Morjana Alaoui - Anna
Mylene Jampanoi - Lucie
Catherine Begin - Mademoiselle
Genre - Horror/Psychological
Running Time - 100 Minutes
Score - 4 Howls Outta 4
PLOT - MARTYRS is a French horror film that is not for the weak of heart. Young Lucie has been battered and bloody after being tormented in some warehouse for whatever reason. She escapes and is place into an orphanage/foster-home situation when found by authorities. There, Lucie meets Anna and the two become inseparable. But Lucie seems to believe that there's something, or someone, haunting her.
Fifteen years pass and Lucie (Mylene Jampanoi) hunts down the people who tormented her - some normal looking family that look like they wouldn't harm a fly. Lucie, with a shotgun, kills the entire family [even the innocent children her age], to appease a disfigured figure that doesn't stop at attacking her and cutting her skin. But it doesn't seem to work and Anna (Morjana Alaoui) comes to her rescue. Not sure if Lucie is hallucinating or what she sees is actually there, Anna is forcefully put in a position to find out what Lucie went through in her past, why she was put through it, and the results of this torment.
STORY - MARTYRS is an extremely disturbing film. I saw it weeks ago and it took me until recently to finally put words about it together for a review. It hits you hard right from the start and never lets up, the story never giving you a moment's breath to take it all in. The story is strong, as we're caught in the mystery of why anyone would want to torture a little girl, especially when the ramifications become more disturbing than the actual act itself. The concept for MARTYRS could have really been made to appear over-the-top and really silly, but while it looks and sounds absurd, it never really is. The characters are developed just enough for us to feel bad for them and the things they go through hits the emotions hard. Especially the second half of the film, which actually details what these girls go through and the reasons for it - they're forced to find martyrdom for whatever reason. It's disturbing to watch and I found myself feeling numb because of it.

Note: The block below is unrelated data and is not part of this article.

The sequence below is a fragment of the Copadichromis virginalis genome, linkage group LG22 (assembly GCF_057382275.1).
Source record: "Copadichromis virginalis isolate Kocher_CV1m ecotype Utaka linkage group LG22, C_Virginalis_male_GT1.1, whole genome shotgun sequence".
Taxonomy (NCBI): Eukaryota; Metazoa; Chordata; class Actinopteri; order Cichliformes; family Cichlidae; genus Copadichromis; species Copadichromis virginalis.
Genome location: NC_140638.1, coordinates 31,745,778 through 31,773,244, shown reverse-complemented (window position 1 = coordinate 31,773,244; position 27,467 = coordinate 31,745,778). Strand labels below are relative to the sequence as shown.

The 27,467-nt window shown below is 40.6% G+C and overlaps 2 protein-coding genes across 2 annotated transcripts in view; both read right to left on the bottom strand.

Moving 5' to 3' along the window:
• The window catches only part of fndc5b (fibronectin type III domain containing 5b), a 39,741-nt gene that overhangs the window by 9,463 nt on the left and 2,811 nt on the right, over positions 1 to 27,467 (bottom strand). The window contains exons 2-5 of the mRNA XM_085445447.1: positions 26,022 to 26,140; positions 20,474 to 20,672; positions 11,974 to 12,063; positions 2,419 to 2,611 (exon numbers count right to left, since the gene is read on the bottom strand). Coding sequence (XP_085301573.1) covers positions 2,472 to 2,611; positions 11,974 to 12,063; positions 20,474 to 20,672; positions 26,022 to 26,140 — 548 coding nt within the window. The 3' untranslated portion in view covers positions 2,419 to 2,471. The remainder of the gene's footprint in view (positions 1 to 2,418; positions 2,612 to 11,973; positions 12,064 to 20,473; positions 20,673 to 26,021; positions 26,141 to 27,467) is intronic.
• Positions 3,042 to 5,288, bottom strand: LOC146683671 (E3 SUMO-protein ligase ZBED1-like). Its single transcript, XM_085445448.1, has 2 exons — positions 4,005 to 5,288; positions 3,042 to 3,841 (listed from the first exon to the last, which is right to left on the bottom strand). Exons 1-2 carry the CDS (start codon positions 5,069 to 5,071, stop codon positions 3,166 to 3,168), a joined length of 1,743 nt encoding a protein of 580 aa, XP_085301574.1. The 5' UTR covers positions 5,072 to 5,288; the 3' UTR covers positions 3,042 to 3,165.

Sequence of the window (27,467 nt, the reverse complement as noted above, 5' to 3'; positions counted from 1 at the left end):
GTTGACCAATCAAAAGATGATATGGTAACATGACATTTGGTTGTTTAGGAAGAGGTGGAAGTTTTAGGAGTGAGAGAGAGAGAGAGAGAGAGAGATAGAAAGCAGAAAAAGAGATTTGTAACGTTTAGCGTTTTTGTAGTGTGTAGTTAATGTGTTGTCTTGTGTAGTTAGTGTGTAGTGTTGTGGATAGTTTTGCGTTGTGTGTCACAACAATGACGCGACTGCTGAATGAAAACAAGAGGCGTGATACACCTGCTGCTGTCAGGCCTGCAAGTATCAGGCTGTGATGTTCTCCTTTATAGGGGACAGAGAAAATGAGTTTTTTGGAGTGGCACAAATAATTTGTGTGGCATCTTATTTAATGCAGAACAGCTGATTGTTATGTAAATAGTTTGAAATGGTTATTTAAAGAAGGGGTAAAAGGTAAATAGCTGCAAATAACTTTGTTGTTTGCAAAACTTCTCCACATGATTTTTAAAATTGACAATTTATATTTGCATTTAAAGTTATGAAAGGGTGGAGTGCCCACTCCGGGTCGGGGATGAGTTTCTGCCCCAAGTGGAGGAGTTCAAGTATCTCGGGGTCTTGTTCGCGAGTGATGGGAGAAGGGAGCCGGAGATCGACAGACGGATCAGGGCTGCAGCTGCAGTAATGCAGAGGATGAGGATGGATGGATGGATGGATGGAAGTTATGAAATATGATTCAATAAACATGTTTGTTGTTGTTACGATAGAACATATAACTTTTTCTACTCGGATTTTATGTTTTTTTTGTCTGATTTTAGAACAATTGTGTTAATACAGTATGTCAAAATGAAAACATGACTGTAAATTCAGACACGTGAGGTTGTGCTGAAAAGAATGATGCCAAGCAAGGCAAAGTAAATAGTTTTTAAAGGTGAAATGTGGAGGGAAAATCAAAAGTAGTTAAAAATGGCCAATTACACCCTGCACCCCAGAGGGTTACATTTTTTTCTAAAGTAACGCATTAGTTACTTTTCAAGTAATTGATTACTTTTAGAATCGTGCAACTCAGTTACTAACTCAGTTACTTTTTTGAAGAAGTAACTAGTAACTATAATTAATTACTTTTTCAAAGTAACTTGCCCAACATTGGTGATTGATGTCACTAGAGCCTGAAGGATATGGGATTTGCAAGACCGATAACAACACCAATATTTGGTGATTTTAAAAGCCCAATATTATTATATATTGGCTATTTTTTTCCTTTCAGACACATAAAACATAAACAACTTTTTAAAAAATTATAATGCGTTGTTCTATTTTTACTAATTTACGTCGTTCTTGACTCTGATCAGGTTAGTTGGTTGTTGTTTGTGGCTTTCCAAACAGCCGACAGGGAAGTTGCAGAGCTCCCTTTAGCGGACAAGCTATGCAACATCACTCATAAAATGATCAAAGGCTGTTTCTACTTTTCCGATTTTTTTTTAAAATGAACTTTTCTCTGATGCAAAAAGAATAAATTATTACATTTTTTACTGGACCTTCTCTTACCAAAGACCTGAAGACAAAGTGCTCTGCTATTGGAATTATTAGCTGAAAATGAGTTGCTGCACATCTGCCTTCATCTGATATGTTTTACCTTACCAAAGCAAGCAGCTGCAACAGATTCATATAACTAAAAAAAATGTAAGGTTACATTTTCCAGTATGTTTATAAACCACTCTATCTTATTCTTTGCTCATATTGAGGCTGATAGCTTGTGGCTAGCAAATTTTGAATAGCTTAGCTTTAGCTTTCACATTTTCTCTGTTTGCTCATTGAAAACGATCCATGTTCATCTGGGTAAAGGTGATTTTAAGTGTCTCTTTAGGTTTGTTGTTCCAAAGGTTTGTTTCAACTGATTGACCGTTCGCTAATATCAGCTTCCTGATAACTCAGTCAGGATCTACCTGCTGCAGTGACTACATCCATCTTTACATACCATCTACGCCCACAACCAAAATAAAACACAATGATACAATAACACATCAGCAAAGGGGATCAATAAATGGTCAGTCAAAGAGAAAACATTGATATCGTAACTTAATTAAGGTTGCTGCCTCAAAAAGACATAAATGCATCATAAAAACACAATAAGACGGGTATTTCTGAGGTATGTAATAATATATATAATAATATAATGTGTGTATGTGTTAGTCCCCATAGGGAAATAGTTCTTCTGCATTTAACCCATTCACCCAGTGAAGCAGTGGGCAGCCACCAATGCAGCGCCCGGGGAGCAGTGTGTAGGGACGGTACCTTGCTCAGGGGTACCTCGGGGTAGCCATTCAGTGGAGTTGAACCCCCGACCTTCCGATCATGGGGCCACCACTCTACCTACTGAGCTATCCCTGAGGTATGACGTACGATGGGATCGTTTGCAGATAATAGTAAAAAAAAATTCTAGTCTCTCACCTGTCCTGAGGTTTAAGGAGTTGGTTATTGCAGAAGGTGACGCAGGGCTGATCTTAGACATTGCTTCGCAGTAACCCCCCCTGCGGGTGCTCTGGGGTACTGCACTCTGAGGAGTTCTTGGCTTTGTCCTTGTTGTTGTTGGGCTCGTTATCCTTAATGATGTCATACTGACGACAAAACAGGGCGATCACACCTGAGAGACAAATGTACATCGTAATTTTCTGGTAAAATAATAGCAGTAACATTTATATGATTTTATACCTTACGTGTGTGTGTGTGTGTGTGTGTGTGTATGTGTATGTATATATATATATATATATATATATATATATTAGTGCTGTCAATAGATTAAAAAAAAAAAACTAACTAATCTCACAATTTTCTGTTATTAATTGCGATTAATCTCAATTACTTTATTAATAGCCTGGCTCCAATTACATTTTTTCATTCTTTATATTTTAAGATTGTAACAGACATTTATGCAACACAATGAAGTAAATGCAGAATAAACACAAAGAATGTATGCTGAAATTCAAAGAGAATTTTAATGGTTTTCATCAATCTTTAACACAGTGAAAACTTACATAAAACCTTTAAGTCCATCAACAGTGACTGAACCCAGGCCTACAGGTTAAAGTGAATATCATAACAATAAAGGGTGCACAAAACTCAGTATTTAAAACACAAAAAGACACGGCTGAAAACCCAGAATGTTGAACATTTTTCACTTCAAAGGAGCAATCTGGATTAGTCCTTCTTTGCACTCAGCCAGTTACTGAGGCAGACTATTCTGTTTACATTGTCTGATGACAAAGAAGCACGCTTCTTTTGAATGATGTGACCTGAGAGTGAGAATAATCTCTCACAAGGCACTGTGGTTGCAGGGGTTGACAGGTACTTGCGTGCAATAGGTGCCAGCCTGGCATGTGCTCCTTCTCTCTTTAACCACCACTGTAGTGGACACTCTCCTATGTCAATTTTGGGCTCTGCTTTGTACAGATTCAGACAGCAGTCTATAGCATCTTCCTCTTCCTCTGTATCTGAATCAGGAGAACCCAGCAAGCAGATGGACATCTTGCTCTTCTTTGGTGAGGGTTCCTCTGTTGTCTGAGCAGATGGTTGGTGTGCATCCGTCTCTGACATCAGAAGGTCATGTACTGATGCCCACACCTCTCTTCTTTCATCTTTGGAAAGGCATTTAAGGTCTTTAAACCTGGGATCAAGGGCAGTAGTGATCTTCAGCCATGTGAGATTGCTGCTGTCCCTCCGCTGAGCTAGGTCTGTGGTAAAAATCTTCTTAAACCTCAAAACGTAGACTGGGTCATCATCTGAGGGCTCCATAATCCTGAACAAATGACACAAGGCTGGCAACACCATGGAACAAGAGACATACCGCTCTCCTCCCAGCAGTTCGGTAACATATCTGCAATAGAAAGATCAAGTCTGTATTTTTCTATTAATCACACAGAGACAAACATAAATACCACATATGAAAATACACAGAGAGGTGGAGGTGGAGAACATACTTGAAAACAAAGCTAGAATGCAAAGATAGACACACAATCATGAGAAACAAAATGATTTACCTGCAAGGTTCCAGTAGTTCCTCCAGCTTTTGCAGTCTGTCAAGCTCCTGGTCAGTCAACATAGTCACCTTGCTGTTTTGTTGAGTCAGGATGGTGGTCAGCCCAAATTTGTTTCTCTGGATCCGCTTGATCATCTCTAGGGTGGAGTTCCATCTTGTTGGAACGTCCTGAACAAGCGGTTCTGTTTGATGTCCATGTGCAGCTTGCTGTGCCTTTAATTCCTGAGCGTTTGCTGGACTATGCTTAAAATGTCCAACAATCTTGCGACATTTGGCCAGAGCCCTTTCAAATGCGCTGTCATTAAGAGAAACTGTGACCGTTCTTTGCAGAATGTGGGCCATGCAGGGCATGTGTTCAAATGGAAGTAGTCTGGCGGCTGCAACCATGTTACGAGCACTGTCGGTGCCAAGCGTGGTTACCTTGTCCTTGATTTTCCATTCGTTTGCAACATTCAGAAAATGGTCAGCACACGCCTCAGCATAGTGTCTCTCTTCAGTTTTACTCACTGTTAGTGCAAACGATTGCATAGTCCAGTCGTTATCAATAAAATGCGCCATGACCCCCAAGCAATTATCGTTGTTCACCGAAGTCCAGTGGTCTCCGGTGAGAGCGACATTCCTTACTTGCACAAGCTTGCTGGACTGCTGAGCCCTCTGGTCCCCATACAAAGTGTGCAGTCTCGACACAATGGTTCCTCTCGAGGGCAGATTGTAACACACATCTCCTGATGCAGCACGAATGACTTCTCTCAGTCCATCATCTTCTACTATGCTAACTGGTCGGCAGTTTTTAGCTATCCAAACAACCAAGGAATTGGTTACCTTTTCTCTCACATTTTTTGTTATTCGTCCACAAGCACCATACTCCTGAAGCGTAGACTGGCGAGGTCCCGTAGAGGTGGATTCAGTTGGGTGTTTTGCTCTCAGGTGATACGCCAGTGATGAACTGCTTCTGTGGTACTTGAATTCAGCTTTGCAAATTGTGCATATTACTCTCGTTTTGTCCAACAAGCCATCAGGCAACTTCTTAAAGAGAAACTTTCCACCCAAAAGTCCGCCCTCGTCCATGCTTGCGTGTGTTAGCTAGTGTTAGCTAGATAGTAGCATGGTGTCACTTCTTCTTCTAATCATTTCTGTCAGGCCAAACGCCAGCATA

I do think the film's two separate acts feel a bit disjointed in terms of narrative as we go from Lucie's story to Anna's story. But I think they both work on an individual level. Lucie's is more of a slasher/thriller fare, where we see her shooting people and fighting some sort of demonic figure from her past who cuts her every chance she gets. Or is Lucie actually cutting herself? We're never really sure. But it's the more violent, gory, and loud portion of the film because it's full on action. Then once we switch to Anna's story, the film becomes silent almost with lots of staring and quiet moments of reflection. The slasher becomes a psychological piece all of a sudden, giving us the villains' explanations of martyrdom, sin, the afterlife, pain, and how much a person is willing to be tortured in order to see what's on the other side of the life spectrum. I personally thought the quiet moments were harder to watch than the violent ones. It just very uncomfortable watching these people actually explain why they tortured others. I did think the ending was interesting though and how it made you think about the questions this film brings forth to the surface. The sad part is that there are people out there who probably believe in this. Who knew a non-plot about philosophy could be so unsettling?